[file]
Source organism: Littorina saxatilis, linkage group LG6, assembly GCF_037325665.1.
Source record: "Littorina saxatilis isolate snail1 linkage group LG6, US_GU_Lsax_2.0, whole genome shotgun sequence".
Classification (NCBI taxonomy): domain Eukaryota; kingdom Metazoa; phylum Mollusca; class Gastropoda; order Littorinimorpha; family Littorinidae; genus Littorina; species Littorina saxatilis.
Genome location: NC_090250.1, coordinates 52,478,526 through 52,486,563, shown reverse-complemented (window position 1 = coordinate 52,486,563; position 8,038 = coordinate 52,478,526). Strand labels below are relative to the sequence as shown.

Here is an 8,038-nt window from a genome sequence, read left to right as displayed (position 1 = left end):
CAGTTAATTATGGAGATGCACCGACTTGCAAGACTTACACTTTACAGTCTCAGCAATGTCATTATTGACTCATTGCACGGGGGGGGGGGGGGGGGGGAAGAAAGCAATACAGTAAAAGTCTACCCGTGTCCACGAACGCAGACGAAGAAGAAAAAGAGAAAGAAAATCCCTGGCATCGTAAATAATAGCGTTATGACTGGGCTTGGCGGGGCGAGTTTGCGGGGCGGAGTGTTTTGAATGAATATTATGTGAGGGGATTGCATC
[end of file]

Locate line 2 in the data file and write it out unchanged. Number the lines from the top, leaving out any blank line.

Source record: "Littorina saxatilis isolate snail1 linkage group LG6, US_GU_Lsax_2.0, whole genome shotgun sequence".